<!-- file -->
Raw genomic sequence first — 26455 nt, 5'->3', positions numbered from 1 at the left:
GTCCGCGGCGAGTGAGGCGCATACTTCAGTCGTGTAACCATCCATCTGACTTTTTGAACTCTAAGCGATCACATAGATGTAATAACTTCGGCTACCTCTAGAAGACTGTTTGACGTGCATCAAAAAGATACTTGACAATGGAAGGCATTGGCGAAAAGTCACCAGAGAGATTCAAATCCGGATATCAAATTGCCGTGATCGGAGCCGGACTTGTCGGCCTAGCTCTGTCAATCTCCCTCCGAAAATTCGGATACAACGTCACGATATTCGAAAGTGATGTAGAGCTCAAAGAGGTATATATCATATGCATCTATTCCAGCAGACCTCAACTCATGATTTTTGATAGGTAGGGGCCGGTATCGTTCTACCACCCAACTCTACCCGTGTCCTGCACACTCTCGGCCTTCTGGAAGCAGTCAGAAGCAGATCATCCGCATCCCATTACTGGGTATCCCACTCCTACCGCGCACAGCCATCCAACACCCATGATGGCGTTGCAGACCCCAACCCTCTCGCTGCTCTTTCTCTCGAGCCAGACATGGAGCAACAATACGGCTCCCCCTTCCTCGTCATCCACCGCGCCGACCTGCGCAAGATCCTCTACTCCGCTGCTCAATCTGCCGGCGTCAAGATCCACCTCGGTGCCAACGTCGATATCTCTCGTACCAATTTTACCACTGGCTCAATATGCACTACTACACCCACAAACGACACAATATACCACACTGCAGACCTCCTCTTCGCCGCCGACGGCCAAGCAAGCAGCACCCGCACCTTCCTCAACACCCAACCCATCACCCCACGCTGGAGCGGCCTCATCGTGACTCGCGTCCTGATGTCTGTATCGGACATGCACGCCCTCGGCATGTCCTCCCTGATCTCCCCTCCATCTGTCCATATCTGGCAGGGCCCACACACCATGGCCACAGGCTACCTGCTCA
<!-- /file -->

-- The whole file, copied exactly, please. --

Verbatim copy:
Raw genomic sequence first — 26455 nt, 5'->3', positions numbered from 1 at the left:
GTCCGCGGCGAGTGAGGCGCATACTTCAGTCGTGTAACCATCCATCTGACTTTTTGAACTCTAAGCGATCACATAGATGTAATAACTTCGGCTACCTCTAGAAGACTGTTTGACGTGCATCAAAAAGATACTTGACAATGGAAGGCATTGGCGAAAAGTCACCAGAGAGATTCAAATCCGGATATCAAATTGCCGTGATCGGAGCCGGACTTGTCGGCCTAGCTCTGTCAATCTCCCTCCGAAAATTCGGATACAACGTCACGATATTCGAAAGTGATGTAGAGCTCAAAGAGGTATATATCATATGCATCTATTCCAGCAGACCTCAACTCATGATTTTTGATAGGTAGGGGCCGGTATCGTTCTACCACCCAACTCTACCCGTGTCCTGCACACTCTCGGCCTTCTGGAAGCAGTCAGAAGCAGATCATCCGCATCCCATTACTGGGTATCCCACTCCTACCGCGCACAGCCATCCAACACCCATGATGGCGTTGCAGACCCCAACCCTCTCGCTGCTCTTTCTCTCGAGCCAGACATGGAGCAACAATACGGCTCCCCCTTCCTCGTCATCCACCGCGCCGACCTGCGCAAGATCCTCTACTCCGCTGCTCAATCTGCCGGCGTCAAGATCCACCTCGGTGCCAACGTCGATATCTCTCGTACCAATTTTACCACTGGCTCAATATGCACTACTACACCCACAAACGACACAATATACCACACTGCAGACCTCCTCTTCGCCGCCGACGGCCAAGCAAGCAGCACCCGCACCTTCCTCAACACCCAACCCATCACCCCACGCTGGAGCGGCCTCATCGTGACTCGCGTCCTGATGTCTGTATCGGACATGCACGCCCTCGGCATGTCCTCCCTGATCTCCCCTCCATCTGTCCATATCTGGCAGGGCCCACACACCATGGCCACAGGCTACCTGCTCA